Throughout the day children will be greeted by Sammy Salmon, the official mascot of the Kokanee Salmon Festival. At over 5 feet tall he’s the world’s largest Kokanee Salmon and the only Kokanee known to walk on his tailfins. Events include the fishing booth where children cast their line for prizes, oriental art of fish painting, education booths by Project Kokanee, California Fish and Game, Lahonton National Fish Hatchery, a black bear display by the Nevada Division of Wildlife, self-guided nature tours and Kokanee Salmon T-shirt sales.

With the Kokanee Salmon Festival at the Taylor Creek Visitor Center and the Octoberfest at Historic Camp Richardson, the parking lot at the Visitor Center is mostly full. Plenty of free parking is available at Camp Richardson, where a free trolley will be available to shuttle visitors back and forth. Visitors are encouraged to ride a bike along the bike path to Camp Richardson and the Visitor Center.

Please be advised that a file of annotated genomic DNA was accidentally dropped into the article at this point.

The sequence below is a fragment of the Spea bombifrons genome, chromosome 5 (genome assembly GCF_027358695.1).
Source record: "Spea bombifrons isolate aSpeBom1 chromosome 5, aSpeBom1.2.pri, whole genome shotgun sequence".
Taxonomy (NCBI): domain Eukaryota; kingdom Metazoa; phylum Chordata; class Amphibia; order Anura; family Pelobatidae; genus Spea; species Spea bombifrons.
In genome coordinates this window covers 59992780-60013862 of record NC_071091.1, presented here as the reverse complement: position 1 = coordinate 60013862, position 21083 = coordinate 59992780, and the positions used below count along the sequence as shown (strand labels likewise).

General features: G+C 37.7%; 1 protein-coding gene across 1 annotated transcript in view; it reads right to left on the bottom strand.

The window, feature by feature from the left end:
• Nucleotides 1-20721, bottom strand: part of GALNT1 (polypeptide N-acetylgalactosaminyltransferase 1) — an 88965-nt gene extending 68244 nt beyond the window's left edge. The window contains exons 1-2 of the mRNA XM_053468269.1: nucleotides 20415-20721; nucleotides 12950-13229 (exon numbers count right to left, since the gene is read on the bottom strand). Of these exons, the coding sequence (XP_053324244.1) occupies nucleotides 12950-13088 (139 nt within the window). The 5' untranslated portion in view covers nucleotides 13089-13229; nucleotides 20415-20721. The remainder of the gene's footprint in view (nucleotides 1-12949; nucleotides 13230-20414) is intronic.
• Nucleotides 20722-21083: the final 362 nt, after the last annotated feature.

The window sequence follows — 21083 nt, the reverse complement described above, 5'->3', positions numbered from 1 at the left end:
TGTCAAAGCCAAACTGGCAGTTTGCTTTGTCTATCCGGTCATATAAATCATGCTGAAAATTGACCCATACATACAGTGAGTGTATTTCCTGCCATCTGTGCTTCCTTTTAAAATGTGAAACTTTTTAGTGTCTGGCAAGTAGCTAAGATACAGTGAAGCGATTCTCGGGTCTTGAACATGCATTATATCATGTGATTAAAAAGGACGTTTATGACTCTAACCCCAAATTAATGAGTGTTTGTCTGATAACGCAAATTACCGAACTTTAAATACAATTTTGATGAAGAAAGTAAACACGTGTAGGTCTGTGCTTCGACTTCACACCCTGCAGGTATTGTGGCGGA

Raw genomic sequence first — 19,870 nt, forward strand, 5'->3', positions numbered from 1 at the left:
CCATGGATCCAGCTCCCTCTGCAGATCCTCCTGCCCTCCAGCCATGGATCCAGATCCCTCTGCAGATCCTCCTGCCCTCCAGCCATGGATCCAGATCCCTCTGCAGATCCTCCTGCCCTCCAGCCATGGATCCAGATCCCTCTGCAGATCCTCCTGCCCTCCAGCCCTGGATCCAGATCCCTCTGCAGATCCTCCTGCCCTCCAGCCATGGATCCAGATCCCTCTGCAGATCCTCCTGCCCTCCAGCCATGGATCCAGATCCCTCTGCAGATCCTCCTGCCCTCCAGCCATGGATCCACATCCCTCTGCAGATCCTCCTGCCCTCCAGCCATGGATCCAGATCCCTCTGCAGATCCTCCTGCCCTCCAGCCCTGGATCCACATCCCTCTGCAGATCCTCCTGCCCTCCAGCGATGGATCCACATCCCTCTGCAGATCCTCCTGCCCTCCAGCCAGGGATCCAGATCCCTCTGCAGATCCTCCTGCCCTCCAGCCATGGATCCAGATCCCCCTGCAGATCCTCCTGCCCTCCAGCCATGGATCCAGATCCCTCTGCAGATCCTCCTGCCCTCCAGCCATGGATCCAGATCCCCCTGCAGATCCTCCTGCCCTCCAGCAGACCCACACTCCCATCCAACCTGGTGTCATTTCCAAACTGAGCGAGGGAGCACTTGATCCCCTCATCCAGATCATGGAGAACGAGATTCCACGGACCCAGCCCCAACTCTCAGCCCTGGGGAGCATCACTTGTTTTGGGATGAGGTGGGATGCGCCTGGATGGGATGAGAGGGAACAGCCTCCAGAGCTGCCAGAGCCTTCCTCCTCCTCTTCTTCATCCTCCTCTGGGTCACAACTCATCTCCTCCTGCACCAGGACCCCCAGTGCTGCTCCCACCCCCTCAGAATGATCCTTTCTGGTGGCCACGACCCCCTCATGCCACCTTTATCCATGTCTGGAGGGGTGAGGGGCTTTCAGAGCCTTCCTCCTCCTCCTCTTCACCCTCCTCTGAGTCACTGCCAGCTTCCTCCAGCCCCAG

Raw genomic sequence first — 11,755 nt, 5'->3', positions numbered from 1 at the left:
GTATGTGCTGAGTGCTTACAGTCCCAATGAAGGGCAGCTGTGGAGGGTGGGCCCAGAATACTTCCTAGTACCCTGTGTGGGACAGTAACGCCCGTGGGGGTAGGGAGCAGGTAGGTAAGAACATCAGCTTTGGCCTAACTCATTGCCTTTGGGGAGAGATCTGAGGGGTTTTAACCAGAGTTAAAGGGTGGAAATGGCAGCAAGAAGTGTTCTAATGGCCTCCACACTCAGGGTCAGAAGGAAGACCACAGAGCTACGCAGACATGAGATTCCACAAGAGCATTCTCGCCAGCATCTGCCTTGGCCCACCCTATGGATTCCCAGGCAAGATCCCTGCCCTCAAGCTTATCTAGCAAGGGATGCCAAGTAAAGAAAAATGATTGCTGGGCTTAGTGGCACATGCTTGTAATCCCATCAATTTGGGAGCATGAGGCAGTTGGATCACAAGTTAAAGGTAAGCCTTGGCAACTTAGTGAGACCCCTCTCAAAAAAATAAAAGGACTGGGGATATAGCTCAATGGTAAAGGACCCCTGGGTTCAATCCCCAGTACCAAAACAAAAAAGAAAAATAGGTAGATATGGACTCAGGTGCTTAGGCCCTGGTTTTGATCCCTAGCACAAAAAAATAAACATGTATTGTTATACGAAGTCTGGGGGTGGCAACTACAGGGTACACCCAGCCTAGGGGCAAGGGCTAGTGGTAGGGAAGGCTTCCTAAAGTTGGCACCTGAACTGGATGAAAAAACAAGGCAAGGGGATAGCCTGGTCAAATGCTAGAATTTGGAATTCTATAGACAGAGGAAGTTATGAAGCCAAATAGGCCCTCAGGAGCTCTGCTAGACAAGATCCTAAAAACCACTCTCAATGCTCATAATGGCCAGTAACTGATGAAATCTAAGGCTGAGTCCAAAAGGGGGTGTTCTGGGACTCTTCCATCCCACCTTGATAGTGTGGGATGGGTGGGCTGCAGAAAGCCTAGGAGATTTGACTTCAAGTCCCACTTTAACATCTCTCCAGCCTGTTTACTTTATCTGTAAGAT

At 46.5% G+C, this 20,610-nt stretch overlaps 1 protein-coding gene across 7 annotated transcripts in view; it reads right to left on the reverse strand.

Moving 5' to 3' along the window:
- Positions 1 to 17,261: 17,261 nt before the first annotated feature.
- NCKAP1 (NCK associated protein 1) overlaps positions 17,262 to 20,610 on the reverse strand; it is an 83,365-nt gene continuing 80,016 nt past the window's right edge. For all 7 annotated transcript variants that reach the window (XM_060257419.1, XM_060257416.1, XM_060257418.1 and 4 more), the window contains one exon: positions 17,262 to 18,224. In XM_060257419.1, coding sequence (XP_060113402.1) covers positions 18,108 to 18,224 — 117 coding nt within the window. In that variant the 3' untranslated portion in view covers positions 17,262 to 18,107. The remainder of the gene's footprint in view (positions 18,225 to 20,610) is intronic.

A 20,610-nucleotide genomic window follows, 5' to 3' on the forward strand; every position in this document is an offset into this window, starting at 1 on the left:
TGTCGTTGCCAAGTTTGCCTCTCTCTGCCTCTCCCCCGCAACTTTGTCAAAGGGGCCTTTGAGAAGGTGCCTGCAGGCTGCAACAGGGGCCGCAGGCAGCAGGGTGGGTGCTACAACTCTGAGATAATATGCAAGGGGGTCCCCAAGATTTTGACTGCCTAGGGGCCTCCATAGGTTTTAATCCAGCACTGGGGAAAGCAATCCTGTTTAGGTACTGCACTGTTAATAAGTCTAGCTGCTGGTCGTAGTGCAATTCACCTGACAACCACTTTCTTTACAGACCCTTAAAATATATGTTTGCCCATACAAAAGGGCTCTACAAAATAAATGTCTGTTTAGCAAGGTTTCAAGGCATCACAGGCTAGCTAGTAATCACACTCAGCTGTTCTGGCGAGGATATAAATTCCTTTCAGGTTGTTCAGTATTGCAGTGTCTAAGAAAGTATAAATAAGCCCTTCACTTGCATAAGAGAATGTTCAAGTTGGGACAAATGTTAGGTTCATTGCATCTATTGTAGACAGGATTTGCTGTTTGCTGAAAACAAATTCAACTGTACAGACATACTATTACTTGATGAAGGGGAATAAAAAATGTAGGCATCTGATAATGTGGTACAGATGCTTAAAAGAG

Sponsors of the 2001 Kokanee Salmon Festival and the Kokanee Trail Runs are Alpen Sierra Coffee Company, Alpina Cafe, Historic Camp Richardson Resort, Nor-Cal Beverage, U.S. Foods, Bonanza Produce, Lake Tahoe Wildlife Care, Tahoe Heritage Foundation and the U.S. Forest Service. All proceeds from T-shirt sales, festival pin sales and the run events benefit the environmental education programs sponsored by the Forest Service in the Lake Tahoe Basin.

Support Local Journalism

Support Local Journalism

Readers around the Lake Tahoe Basin and beyond make the Tahoe Tribune's work possible. Your financial contribution supports our efforts to deliver quality, locally relevant journalism.

Now more than ever, your support is critical to help us keep our community informed about the evolving coronavirus pandemic and the impact it is having locally. Every contribution, however large or small, will make a difference.

Your donation will help us continue to cover COVID-19 and our other vital local news.